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- Subject: Re: Idle 0.10 alpha
- From: Duck <duck@...>
- Date: Sat, 22 Sep 2007 15:45:17 +1000 (EST)
A quick skim over your site results in quotes like this:
"Idle is not Lua. Sure, Idle is *based* on Lua and it
tries to be as compatible as possible. But in the end
it is a separate application..."
It IS lua [...snip...]
You did not write a scripting language, stop stating that you did.
Release this stuff as proper lua modules [...snip...]
C'mon...give the bloke a break. Every time Idle comes up on this list
there's a harsh backlash which boils down to "how dare you do something
you thought was useful."
_I_ have some problems with Idle, including:
1. It's _definitely_ a silly name, since Idle is already fairly well known
as a basic IDE in the Python world, so the choice was poor.
2. It's _possibly_ a slightly arrogant name, and I'm sure most of us
would be happier if it were "LuaSomething" or "SomethingLua."
3. It's Windows only, which happens to make it useless to me. (I am
looking for portability across Windows, Linux and the BSDs.)
On the other hand:
4. It's palpably _isn't_ Lua, since there are some incompatibilities in
the core, so "Luasomething" or "SomethingLua" would _probably_ be
Thomas, perhaps, if you explicitly labelled it "Idle, a Lua-based
scripting language," you could please more of the people more of the time.
(Of course, you need IMO to find a name other than Idle, but that's a
Another thing: if I were you I'd also offer an EXE which is statically
linked, so you can make a single-file program (no DLL required). Where the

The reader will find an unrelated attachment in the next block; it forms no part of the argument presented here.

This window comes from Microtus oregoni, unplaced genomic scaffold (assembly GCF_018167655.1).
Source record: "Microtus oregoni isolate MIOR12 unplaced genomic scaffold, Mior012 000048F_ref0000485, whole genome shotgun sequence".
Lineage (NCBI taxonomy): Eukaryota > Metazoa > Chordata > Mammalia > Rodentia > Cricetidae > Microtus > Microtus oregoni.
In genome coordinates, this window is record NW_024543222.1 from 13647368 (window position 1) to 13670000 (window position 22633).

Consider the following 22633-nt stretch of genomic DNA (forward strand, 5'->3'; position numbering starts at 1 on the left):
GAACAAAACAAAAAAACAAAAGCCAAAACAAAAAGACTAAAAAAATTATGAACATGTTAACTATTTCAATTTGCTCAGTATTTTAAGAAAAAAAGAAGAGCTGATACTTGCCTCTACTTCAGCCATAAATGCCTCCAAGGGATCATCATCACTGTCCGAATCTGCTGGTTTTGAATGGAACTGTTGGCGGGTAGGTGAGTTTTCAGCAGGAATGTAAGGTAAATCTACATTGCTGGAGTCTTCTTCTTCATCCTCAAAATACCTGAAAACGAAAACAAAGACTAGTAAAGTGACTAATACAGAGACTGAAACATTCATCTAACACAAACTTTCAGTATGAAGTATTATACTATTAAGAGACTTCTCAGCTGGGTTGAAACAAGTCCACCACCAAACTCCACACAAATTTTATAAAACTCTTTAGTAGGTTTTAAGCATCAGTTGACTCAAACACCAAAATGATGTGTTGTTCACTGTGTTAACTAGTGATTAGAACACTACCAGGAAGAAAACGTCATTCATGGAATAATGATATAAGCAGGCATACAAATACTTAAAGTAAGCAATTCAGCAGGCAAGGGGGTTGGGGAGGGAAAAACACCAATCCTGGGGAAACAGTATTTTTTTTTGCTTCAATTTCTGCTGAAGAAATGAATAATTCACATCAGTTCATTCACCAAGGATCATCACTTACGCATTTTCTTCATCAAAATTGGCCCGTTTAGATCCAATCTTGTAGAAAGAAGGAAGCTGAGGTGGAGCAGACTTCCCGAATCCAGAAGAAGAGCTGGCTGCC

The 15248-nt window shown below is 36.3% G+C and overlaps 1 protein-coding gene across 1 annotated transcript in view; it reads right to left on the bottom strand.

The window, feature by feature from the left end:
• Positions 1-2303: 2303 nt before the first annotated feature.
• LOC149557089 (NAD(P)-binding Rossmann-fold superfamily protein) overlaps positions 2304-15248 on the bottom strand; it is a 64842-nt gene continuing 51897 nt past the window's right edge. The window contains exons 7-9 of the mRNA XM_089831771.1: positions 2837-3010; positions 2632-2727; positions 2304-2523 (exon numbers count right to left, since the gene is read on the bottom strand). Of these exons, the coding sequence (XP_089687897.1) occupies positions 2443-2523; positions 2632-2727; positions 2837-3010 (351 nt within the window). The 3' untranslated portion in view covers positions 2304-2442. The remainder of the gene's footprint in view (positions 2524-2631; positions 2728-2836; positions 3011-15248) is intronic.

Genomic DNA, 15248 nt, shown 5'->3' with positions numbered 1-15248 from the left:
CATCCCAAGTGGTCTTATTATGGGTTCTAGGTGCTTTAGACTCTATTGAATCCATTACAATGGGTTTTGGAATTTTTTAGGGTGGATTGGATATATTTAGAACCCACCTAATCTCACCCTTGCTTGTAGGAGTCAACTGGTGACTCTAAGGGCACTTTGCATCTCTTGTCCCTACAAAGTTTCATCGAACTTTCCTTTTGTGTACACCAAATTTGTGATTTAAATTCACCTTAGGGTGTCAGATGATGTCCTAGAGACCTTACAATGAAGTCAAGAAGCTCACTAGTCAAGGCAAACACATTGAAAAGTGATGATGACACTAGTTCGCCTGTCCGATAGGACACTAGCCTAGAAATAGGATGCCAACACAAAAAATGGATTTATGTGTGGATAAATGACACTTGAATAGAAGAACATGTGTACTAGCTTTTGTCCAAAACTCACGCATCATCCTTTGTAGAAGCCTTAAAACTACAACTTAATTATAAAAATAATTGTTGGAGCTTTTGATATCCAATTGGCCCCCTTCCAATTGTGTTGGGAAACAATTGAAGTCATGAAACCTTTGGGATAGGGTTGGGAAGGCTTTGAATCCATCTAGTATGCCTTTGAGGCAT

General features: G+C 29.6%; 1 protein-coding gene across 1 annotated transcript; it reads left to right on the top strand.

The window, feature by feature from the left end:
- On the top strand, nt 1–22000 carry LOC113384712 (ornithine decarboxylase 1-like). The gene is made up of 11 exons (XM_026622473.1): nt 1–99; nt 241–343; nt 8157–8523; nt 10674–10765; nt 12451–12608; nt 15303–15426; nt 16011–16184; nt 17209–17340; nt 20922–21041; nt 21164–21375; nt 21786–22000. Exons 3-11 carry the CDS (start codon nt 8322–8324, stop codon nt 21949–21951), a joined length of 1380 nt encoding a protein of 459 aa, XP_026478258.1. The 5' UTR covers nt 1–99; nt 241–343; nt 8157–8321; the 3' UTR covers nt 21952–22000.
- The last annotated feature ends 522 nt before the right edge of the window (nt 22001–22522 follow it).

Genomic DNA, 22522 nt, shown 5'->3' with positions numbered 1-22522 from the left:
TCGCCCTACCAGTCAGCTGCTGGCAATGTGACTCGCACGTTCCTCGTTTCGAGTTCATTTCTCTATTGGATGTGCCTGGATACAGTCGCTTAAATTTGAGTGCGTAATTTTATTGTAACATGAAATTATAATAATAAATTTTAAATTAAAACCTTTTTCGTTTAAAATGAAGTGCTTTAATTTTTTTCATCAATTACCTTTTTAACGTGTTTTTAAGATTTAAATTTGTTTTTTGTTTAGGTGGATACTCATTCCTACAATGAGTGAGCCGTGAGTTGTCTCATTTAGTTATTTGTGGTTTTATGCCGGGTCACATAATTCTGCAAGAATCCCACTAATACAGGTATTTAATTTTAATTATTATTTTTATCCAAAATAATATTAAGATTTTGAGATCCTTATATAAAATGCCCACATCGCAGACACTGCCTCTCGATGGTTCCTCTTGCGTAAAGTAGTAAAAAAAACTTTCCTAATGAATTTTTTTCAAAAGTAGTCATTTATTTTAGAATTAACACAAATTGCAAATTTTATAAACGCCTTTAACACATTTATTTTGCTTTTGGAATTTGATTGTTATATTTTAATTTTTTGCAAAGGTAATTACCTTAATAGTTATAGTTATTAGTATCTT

DLL is useful is if you have multiple Idle EXEs, so each EXE is much
For these cases I suggest you also offer a non-UPXed version of the DLL.
The usual reason for offering a DLL is so that multiple EXEs can load it
at the same time, thus saving space. But a UPXed DLL can waste a lot of
physical memory, since the DLL's decompressed code pages aren't shared
between all the EXEs linking to it (as they are, for instance, with
KERNEL32.DLL and USER32.DLL). This is because the in-memory UPX
decompression causes a copy-on-write of all the code which is decompressed
on the fly, even though that code ends up the same as in other instances
of the DLL. After all, to the Windows loader they aren't code pages mapped
in from the binary image -- the final in-memory code pages are marked as
uninitialised data pages in the image file. These data pages are then
written to separately by each copy of the DLL as it loads.
I haven't explained that very well. But UPXing a DLL which gets loaded
more than once means you end up with the DLL's code in memory, as
non-shared data, multiple times. A DLL with code pages that are identical
across multiple instances of that DLL in memory will share those code
pages amongst all the copies. This can save a lot of (physical) RAM.